Sources online: http://www.alcademics.com/2014/03/out-of-the-limelight-lime-shortage-margarita-markups-and-lemon-garnishes.html
An article in the Calgary Sun caught my eye yesterday, “Rising out of the Fire/Man rises above horrifying crime” (Calgary Sun March 2, 2014 article by Nadia Moharib) After a few lines, the story sounded vaguely familiar, and then it became evident why: this crime happened in a small Mennonite community thirty miles from my Manitoba home town in October, 1990. The event shocked with its brutality. Yesterday was a follow up story on Tyler Pelke, who had been assaulted, had his throat slashed, set on fire, and left for dead. Pelke survived, Curtis Klassen, his friend and fellow hockey player did not. Earl Giesbrecht (17 at the time) was sentenced to life in prison for this crime. Because of the proximity and cultural background, I followed that story as it went though the court system, but eventually filed it on a back shelf. My life continued on, but Tyler’s was altered forever. Yesterday’s article told the tale of this young man’s long road to recovery, starting with a description of the fire-boiled scars that cover his chest while a thick one crosses his throat, daily reminders of what happened more than two decades ago. The scars exist, visible and invisible, but he refuses to be defined by them. Pelke, now an assistant deputy chief with the Calgary Fire Department was quoted re his scars: “It’s a reminder of what I have overcome—I’ve been through fire, some days it’s a reminder to be thankful. Some days I don’t even see them.” And Pelke has chosen not to let his scars or what happened to haunt him, but he strives to be the best person he can be, and he shares his story with various groups in the hopes that he can encourage others to reach their full potential, and overcome the obstacles they face. For me, it was inspirational to read Tyler’s further story, to hear in a nutshell what will have taken him years to process and heal from.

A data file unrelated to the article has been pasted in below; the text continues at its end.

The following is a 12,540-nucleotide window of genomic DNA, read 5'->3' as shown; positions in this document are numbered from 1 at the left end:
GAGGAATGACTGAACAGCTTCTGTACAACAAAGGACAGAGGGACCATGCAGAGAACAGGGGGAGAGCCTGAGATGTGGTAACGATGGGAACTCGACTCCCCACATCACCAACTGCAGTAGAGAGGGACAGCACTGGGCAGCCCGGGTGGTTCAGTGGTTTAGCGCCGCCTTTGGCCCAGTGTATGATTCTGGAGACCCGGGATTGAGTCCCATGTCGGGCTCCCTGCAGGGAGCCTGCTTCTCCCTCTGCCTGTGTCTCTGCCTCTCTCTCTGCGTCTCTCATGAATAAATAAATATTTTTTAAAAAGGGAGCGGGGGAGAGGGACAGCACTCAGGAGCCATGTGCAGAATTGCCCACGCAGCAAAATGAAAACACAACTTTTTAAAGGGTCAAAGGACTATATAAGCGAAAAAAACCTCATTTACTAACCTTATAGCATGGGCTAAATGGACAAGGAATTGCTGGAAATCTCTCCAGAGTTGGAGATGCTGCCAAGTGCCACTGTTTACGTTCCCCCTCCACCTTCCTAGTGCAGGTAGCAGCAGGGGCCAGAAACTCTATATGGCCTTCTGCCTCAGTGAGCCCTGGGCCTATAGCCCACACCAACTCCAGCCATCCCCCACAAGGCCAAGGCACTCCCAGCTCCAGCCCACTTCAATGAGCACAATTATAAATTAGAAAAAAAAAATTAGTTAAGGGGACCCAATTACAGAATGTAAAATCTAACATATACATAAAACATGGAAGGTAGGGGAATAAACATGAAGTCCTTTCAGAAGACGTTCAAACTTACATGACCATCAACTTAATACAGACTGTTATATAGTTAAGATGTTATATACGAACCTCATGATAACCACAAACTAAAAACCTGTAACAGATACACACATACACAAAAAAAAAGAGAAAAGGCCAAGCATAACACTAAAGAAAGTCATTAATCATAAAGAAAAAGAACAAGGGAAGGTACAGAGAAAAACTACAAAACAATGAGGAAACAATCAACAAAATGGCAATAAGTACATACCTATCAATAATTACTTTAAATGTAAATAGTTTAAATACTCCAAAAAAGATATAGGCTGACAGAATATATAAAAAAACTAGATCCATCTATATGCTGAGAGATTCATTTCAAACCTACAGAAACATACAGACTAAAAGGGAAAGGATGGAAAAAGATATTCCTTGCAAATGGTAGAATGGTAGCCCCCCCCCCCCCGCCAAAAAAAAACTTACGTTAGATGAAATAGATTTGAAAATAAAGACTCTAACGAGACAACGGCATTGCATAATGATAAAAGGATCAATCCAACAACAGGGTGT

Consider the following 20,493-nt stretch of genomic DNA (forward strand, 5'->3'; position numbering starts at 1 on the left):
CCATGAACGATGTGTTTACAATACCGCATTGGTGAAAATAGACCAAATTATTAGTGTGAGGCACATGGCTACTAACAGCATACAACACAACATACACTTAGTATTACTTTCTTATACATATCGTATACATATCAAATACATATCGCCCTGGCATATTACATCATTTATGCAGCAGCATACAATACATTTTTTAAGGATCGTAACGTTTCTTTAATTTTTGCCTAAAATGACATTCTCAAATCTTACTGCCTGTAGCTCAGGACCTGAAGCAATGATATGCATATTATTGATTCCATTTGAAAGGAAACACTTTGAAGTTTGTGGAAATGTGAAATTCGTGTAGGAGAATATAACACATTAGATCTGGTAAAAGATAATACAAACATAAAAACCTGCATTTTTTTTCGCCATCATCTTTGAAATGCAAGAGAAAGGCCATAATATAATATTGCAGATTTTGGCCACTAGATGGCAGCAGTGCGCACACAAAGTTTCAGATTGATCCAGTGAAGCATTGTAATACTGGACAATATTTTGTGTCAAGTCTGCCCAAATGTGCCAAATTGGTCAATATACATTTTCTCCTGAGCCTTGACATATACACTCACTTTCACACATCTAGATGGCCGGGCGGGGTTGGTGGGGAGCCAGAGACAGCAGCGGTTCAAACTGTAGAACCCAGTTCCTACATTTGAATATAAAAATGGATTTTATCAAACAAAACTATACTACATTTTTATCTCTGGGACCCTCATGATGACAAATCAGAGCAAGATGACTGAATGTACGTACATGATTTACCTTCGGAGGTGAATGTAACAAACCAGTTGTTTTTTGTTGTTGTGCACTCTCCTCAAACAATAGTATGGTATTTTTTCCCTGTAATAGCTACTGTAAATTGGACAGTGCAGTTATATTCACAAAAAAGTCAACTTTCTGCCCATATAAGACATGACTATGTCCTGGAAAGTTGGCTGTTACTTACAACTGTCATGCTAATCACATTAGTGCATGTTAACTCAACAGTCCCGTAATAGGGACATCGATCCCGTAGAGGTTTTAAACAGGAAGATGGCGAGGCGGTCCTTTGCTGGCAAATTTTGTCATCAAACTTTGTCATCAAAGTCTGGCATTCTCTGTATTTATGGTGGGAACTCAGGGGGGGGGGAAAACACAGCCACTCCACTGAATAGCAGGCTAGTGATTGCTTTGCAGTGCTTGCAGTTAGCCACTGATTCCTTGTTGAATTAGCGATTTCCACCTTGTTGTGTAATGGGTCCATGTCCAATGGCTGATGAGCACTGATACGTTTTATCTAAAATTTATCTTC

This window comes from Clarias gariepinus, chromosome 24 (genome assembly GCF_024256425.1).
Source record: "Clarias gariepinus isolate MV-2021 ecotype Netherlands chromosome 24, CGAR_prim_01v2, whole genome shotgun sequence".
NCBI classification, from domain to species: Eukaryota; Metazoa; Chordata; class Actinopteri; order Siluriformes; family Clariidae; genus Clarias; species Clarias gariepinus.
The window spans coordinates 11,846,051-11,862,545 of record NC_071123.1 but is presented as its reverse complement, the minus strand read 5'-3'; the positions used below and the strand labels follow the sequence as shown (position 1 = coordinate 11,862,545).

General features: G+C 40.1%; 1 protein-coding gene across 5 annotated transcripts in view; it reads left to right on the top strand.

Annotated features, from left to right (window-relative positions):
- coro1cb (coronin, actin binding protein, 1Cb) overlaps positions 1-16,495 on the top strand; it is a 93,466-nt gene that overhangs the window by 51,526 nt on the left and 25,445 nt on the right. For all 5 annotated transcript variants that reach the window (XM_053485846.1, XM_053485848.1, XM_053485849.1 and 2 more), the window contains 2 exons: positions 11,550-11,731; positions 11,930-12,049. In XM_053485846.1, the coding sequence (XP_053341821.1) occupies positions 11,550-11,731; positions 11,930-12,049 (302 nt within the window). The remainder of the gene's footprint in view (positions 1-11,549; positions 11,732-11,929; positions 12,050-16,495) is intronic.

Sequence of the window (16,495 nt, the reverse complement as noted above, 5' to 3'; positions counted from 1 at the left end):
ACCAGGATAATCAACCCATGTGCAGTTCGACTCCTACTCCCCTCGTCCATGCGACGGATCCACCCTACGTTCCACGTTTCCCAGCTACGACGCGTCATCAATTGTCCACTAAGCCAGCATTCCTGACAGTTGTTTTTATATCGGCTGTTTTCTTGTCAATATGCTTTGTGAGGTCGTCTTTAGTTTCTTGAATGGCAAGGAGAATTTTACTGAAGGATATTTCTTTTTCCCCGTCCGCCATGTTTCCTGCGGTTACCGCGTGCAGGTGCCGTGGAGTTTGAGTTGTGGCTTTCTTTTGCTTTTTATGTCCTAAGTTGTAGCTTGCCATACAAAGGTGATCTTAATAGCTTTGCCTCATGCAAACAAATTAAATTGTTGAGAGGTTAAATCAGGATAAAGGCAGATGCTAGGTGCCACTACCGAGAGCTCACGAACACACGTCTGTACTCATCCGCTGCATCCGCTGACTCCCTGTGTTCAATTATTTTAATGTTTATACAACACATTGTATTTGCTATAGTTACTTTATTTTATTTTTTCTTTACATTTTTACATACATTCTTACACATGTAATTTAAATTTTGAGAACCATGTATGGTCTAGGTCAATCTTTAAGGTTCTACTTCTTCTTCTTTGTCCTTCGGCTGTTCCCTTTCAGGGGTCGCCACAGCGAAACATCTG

Elbert Hubbard said “God will not look you over for medals, degrees or diplomas but for scars.”
Show us the victory, and make it pretty.
A proud Olympic moment for Canada as the Dufour-Lapointe sisters won gold and silver in the 2014 moguls event, and a third sister placed twelfth. And as a proud Canadian I watched the replay of their winning event, watched the podium moment, saw the CBC interview and got a warm fuzzy feeling as the parents shared the pride of this moment. What I did not want was to join them for the 6am training sessions (I couldn’t even get up for the live 4am event), the years of discipline and endless weekend sporting events with soggy sandwiches and coffee on the road tracking their daughters. Who are the real heroes? Only two medal winners will be remembered, and in that moment all the training will have paid off.
Sometimes I am asked to share my story of grief, people want to know the highlight moments, to be inspired by stories of success … without the personal hard work that takes place. We want to share the podium, feel the pride, avoid the pain …